This is from a JLPT N3 listening comprehension test on Youtube. This is the transcript they give in the answer key.

M: すみません、カバンを落{お}としたみたいなんですが。

F: 電車{でんしゃ}の中{なか}じゃないですか?よく忘{わす}れる人{ひと}がいますから。

M: お酒{さけ}を飲{の}んだのは、電車{でんしゃ}を降{お}りてからですから。

F: じゃ、お酒を飲んだ所じゃないんですか。

M: 友達{ともだち}がカバンを忘{わす}れて、注意{ちゅうい}したくらいですから

F: その後どうしました? ...

I'm not sure I get the last phrase correctly. "It's because my friend forgot (his?) bag and I took care (of it?)." It doesn't seem to answer the question being asked (it's the man's bag that is lost, not his friend's). Yet the police officer seems happy with it and continues with another question.

4 Answers 4


The idiomatic construction "Clause A くらいだから Clause B" is used to state that the fact of A serves as a testament to B, a basis for surmising B, or a justification for saying B. The English expressions "Given/Since/seeing as (and the like) A, B", for the most part, will do as a translation though. Examples:

巨大{きょだい}な雪像{せつぞう}が[1週間]{いっしゅうかん}も建{た}っていられるくらいだから、極寒{ごっかん}である。 ≪The fact that those colossal snow sculptures can stand for a full week testifies to the sheer coldness (of the place).≫

“ハルキスト”っていうくらいだから村上春樹{むらかみはるき}のこと大好き{だいすき}なわけじゃん。 ≪Given the label "Harukists," they adore Haruki Murakami, right? ≫

Now to the sentence in question:

M: 友達{ともだち}がカバンを忘{わす}れて、注意{ちゅうい}したくらいですから。

With the above-mentioned pattern in mind, the first thing you notice is, apart from だから changing to ですから for politeness, that there's no Clause B to be seen. But no worries, this is simply because it is ellipted and implied, and luckily for us, recovering the lost clause (or at least what its main import is) from the context is easy enough; It's something that serves to refute the officer's guesswork offering, likewise with M's previous line. So the complemented sentence could be any of these:


Another point of note is that "注意{ちゅうい}する" means, among other things, to alert someone to, or even scold them for, their mistake or misconduct.

So all in all, M is reasoning that since he is the one who alerted his friend to the fact they'd forgotten their bag in the restaurant/bar, the same watchfulness couldn't have failed to fall upon his bag, at any rate not then and there, could it?

It seems there are more interpretations of the sentence than I would have imagined. Mine is the only one that came naturally to me, and, after considering other possibilities, still seems most natural to me but I'm just putting in my two cents' worth.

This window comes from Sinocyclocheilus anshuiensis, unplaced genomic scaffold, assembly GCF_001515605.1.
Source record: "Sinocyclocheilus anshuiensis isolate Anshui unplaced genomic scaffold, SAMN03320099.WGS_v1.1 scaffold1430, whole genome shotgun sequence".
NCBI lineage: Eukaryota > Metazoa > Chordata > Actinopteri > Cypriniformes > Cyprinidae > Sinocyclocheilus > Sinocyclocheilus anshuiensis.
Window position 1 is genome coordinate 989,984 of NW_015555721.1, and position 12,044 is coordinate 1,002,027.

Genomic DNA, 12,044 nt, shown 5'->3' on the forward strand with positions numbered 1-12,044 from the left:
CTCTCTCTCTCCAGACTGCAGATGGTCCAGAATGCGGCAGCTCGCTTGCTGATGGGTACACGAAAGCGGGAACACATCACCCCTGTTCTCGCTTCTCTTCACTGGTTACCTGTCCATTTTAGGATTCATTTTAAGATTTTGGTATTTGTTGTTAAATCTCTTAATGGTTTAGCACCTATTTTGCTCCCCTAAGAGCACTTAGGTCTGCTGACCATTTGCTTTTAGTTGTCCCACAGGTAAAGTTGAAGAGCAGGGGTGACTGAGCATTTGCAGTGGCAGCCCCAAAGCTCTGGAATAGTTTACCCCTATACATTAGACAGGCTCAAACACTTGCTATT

• 英語も説明も、めっちゃ上手だなあ・・・(いつもそうだけど。)めっちゃ納得できる・・w
    – chocolate
    Commented May 8, 2017 at 10:47
  • I can only accept one answer, but each one of them here was very helpful. Thanks everyone!
    – Asik
    Commented May 8, 2017 at 15:02
  • @Chocolate そう言ってくれてとてもうれしいです:) でしゃばって見当違いなことを言ってるかもしれないとも思ってビクビクしてたのですが、思い切って投稿して良かったです。
    – goldbrick
    Commented May 8, 2017 at 16:19

In this phrase, the くらい stands for "so that". A direct translation is:

My friend forgot his bag, so that I was cautious

But a better one would be:

As my friend had forgotten his bag, I made sure I did not forget mine.

Thus the fact that the friend forgot his bag serves as a justification for why the character wouldn't have forgotten it at the restaurant.

  • 1
    I can't believe I never saw that usage of くらい in the 5 years I was in japan... I really have to stop slacking on studying under the pretext that I am living in Japan haha... Commented May 8, 2017 at 2:50

1) F: じゃ、お酒を飲んだ所じゃないんですか。
2) M: 友達{ともだち}がカバンを忘{わす}れて、注意{ちゅうい}したくらいですから
3) F: その後どうしました? ...

I'm a native Japanese. You need not worry about the interpretation of the phrase 2), because it is ambiguous in this context.

If I make the sentence 2) clearer, I would add the phrase "違{ちが}います。なぜなら そこでは、" to 2) like:

1) F: じゃ、お酒を飲んだ所じゃないんですか。
2)' M: 違{ちが}います。なぜなら そこでは、 友達{ともだち}がカバンを忘{わす}れて、注意{ちゅうい}したくらいですから。
3) F: その後どうしました? ...

Even after this amendment, I think, the phrase 友達{ともだち}がカバンを忘{わす}れて、注意{ちゅうい}したくらいですから is still ambiguous because you can't clarify who forgot the bag and also who said to whom to pay attention to it.

Then, there may be two possible amendments to clarify the ambiguous phrase like:

4) 友達{ともだち}がカバンを忘{わす}れて、私{わたし}が(友達{ともだち}を) 注意{ちゅうい}したくらいですから。
5) 友達{ともだち}が私{わたし}がカバンを忘{わす}れて、(私{わたし}を)注意{ちゅうい}したくらいですから。

  • 1
    I initially thought 4) was the only possible interpretation, but on second thought, yes, 5) looks also possible in an actual conversation.
    – naruto
    Commented May 8, 2017 at 5:21

The くらい here is used in the sense of:

くらい 〘副助詞〙(「ぐらい」とも)
❹ ある事柄が、極端なことであることを表す。「あの温厚な人が大声を出すくらいだから、よほど頭に来たんだ」

It expresses the degree of something is extreme. "He must have been very angry, (because it was so extreme) to the extent that such a good-natured person should raise his voice."
→ "Even such a good-natured person as him should raise his voice, so he must have been very angry."

It means "to the extent that..." or "to the degree that..." I think it can be rephrased as ほど, as in あの温厚な人が大声を出すほどだから、よほど頭に来たんだ.

So here in your example, 友達がカバンを忘れて、注意したくらいですから can be interpreted as:

友達がカバンを忘れて、注意したくらいですから (≂ 注意したほどですから / 注意するくらいシラフだったから/しっかりしていたから)、そこで忘れたはずがありません。
"I couldn't have left my bag there, because I was sober/cautious to the extent that I pointed it out when my friend forgot his bag."
→ "I even pointed it out when my friend forgot his bag, so I couldn't have left my bag there."

  • I rollbacked my post to the 2nd revision... I first thought that the 注意した meant "pointed out", and then on second thought "made sure", and now I'm not really sure which way it should be interpreted... sorry
    – chocolate
    Commented May 8, 2017 at 10:20
  • >"... because I was sober/cautious to the extent ..." You must have a brilliant insight to find he was sober.
    – user20624
    Commented May 8, 2017 at 15:02

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